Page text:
# proof of radius of convergence of a complex function

Without loss of generality, it may be assumed that ${z}_{0}=0$.

Let ${c}_{n}$ denote the coefficient of the $n$-th term in the Taylor series^{} of $f$ about $0$. Let $r$ be a real number such that $$. Then ${c}_{n}$ may be expressed as an integral using the Cauchy integral formula^{}.

$${c}_{n}=\frac{1}{2\pi i}{\oint}_{|z|=r}\frac{f(z)}{{z}^{n+1}}\mathit{d}z=\frac{1}{2\pi {r}^{n}}{\int}_{-\pi}^{+\pi}{e}^{-n\theta}f(r{e}^{i\theta})\mathit{d}\theta $$ |

Since $f$ is analytic, it is also continuous^{}. Since a continuous function on a compact set is bounded, $$ for some constant $B>0$ on the circle $|z|=r$. Hence, we have

$$|{c}_{n}|=\frac{1}{2\pi {r}^{n}}\left|{\int}_{-\pi}^{+\pi}{e}^{-n\theta}f(r{e}^{i\theta})\mathit{d}\theta \right|\le \frac{1}{2\pi {r}^{n}}{\int}_{-\pi}^{+\pi}|{e}^{-n\theta}f(r{e}^{i\theta})|\mathit{d}\theta \le \frac{1}{2\pi {r}^{n}}{\int}_{-\pi}^{+\pi}B\mathit{d}\theta =\frac{B}{{r}^{n}}$$ |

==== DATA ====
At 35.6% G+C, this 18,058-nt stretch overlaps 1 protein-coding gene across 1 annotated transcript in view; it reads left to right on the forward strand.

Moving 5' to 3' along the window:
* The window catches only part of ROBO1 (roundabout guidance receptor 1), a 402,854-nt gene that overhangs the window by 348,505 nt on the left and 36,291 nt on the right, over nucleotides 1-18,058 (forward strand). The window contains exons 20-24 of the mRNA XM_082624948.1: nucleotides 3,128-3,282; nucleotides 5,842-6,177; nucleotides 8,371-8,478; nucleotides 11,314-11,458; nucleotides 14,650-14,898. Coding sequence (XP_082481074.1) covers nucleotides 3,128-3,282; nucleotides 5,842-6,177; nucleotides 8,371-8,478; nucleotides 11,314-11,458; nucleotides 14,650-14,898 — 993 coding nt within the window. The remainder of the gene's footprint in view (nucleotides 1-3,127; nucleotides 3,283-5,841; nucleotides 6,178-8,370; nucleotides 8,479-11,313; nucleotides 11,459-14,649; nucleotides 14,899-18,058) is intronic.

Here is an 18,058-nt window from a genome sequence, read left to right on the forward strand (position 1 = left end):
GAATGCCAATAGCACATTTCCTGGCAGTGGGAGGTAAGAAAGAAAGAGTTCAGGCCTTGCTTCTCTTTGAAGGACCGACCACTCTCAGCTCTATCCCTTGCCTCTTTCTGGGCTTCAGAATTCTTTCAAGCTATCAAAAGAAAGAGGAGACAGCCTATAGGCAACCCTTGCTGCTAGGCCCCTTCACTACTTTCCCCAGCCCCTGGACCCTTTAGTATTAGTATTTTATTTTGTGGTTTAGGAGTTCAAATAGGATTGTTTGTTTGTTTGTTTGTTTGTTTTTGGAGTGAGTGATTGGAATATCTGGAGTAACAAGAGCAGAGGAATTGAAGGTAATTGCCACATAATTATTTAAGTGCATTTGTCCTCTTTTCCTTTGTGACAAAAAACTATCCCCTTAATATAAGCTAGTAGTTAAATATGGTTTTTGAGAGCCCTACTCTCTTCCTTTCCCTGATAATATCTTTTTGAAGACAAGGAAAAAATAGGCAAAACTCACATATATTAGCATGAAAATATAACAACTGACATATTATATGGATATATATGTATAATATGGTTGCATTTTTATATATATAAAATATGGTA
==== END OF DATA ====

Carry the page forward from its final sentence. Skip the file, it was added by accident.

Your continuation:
Consequently, $\sqrt[n]{{c}_{n}}\le \sqrt[n]{B}/r$. Since ${lim}_{n\to \mathrm{\infty}}\sqrt[n]{B}=1$, the radius of convergence^{} must be greater than or equal to $r$. Since this is true for all $$, it follows that the radius of convergence is greater than or equal to $R$.

Title | proof of radius of convergence of a complex function |
---|---|

Canonical name | ProofOfRadiusOfConvergenceOfAComplexFunction |

Date of creation | 2013-03-22 14:40:35 |

Last modified on | 2013-03-22 14:40:35 |

Owner | rspuzio (6075) |

Last modified by | rspuzio (6075) |

Numerical id | 9 |

Author | rspuzio (6075) |

Entry type | Proof |

Classification | msc 30B10 |